Hindsight In Entrepreneurship: When starting my business, I wish someone would have told me that my "stuff" would come up along the way. Along with branding, marketing, networking, etc., I faced (and continue to face) every fear and insecurity lurking deep inside me, waiting for an opportune moment spill out in the form of lack of confidence, fear of taking bold action, and a paralyzing fear of failure. What a surprise! But now I have grown as a person, enjoy a great business, and saved big bucks with the local therapist.
Thanks to: Kendra Brodin of Kendra Brodin Companies LLC.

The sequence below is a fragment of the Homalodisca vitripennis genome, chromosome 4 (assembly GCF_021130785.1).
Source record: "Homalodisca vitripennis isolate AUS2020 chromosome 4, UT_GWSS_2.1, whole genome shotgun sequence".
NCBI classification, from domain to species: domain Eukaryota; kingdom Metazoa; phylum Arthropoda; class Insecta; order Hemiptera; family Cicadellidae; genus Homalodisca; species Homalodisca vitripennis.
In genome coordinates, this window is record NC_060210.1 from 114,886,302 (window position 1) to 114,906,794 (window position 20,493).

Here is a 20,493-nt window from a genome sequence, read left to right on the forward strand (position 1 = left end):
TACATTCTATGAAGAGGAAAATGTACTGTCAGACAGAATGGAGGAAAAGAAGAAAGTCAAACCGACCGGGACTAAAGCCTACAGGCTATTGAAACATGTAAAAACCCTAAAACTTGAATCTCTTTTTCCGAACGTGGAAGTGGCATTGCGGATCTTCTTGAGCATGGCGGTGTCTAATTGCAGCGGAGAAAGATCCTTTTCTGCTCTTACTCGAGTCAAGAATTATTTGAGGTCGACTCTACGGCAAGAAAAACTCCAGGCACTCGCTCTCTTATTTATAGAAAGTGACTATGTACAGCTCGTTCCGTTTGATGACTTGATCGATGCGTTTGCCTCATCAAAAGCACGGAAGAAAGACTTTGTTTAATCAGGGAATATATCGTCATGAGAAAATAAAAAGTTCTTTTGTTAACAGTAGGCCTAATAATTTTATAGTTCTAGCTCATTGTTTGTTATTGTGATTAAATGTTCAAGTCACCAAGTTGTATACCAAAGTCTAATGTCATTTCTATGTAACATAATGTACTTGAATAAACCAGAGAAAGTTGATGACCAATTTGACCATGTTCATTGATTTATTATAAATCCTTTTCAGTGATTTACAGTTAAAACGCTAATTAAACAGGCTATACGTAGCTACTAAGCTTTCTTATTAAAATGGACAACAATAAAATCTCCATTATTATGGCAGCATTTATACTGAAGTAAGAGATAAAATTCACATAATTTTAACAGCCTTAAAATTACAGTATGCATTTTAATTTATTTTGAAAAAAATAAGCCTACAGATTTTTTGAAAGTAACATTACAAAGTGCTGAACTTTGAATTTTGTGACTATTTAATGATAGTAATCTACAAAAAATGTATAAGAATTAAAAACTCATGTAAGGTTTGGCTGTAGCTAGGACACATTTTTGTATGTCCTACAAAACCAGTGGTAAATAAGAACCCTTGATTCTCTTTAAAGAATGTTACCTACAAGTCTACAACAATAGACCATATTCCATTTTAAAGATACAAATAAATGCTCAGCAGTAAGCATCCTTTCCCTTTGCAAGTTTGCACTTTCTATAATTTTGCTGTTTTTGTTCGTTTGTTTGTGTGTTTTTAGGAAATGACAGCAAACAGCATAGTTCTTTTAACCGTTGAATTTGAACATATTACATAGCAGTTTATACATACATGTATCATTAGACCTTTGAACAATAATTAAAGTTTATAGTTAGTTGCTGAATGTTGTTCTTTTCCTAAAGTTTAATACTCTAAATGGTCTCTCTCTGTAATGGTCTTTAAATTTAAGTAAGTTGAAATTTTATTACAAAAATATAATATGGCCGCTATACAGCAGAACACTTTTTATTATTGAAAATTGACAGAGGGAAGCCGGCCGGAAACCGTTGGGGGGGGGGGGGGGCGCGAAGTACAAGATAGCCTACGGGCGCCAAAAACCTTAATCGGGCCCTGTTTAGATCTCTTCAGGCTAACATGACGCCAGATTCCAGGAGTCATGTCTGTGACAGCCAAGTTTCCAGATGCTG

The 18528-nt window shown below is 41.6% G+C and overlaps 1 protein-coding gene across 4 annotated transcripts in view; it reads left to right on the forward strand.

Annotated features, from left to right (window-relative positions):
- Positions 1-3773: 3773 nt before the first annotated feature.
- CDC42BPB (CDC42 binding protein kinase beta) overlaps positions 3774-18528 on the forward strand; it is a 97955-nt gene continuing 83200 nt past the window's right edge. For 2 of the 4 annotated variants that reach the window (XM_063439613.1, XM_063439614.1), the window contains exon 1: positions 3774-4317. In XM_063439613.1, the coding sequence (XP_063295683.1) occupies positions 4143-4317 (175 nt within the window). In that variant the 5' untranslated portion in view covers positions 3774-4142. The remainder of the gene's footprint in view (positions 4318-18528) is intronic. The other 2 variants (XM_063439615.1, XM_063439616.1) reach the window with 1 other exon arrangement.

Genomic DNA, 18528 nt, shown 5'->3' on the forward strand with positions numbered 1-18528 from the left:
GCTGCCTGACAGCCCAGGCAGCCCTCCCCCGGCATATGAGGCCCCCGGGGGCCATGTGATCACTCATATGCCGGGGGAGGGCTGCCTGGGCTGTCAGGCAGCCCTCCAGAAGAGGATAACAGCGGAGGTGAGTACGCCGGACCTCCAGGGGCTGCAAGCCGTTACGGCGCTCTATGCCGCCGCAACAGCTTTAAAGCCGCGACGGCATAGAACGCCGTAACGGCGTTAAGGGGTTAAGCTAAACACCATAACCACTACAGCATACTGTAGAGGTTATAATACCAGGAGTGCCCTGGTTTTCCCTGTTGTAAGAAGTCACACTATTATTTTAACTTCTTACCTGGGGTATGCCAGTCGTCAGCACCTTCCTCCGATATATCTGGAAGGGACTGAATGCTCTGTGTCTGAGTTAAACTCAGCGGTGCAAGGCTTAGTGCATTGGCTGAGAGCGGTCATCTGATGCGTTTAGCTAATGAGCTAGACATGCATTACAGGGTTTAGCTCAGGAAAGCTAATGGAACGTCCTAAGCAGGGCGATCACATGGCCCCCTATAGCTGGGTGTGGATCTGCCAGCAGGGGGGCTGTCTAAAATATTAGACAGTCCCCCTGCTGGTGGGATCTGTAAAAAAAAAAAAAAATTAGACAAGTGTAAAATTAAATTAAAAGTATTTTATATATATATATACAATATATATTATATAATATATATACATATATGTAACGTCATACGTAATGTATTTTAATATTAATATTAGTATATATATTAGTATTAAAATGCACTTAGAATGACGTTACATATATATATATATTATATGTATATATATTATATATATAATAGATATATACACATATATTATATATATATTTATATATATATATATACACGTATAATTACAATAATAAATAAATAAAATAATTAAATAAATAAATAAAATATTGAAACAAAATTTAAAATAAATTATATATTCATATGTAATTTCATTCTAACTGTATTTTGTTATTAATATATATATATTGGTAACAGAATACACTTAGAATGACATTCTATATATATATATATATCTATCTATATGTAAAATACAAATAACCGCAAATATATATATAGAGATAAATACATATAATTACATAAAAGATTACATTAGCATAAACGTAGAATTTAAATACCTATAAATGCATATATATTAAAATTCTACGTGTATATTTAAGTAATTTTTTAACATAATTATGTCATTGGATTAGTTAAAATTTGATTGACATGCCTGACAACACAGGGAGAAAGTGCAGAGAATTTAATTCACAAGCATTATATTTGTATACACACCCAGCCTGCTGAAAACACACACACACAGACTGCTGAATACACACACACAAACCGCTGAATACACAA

14. Gut Instincts Rule!

Hindsight In Entrepreneurship: Never give up control of you brand even if you have to grow slower. It's much harder to grab it back later. That equity is priceless! Also, no matter what experts might tell you is best or new client's pie in the sky big money promises...at the end of the day go with your gut instinct. If something feels off don't do it. Not enough credence is given to one's own intuition!
Thanks to: Craig Wolfe of CelebriDucks.

15. C Corp? S Corp? LLC?

Hindsight In Entrepreneurship: The one thing I wish somebody had told me about business ownership before I started Loyalty Factor (a consulting and training firm focused on increasing corporate profitability by providing individually tailored consulting and training services that enhance employee, customer and brand loyalty) is the various differences between C Corp, S Corp and LLC and the advantages and disadvantages of each.

Thanks to: Dianne Durkin of Loyalty Factor, LLC.

16. There Are No Guarantees